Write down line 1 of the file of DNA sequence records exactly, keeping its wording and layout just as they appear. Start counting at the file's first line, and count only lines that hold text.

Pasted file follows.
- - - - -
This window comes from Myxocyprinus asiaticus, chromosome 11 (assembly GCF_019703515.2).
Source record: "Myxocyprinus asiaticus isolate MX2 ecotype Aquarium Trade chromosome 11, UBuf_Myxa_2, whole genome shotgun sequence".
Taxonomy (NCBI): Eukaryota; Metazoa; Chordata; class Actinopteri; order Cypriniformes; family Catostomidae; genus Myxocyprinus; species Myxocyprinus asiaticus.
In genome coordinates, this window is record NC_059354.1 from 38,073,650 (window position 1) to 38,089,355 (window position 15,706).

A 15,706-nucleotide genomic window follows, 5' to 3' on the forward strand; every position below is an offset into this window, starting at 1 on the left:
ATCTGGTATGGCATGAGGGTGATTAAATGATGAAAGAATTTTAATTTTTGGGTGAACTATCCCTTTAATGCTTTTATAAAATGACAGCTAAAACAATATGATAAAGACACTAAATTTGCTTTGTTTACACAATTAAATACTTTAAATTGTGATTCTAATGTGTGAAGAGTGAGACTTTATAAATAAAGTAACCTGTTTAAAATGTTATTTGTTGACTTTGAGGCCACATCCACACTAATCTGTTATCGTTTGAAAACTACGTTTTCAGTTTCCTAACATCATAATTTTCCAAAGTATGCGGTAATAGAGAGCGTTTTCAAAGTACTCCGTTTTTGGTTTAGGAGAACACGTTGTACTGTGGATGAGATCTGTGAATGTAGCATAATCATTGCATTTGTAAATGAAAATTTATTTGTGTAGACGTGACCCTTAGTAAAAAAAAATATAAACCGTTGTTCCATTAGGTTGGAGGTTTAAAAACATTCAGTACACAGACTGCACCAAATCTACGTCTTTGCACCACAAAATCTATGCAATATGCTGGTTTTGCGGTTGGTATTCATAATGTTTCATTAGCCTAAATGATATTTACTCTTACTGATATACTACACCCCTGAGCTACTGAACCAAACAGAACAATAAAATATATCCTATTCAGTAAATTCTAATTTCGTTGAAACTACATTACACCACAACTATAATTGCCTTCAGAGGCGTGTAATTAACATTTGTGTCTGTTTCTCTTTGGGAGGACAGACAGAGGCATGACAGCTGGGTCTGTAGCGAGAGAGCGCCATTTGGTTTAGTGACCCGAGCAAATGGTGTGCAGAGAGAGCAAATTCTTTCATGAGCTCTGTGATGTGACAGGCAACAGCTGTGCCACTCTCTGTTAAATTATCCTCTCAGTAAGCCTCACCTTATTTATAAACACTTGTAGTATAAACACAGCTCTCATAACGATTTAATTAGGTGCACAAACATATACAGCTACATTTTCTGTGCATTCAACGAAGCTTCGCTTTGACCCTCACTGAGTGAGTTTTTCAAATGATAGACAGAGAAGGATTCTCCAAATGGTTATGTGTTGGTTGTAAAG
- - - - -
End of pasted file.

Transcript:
This window comes from Myxocyprinus asiaticus, chromosome 11 (assembly GCF_019703515.2).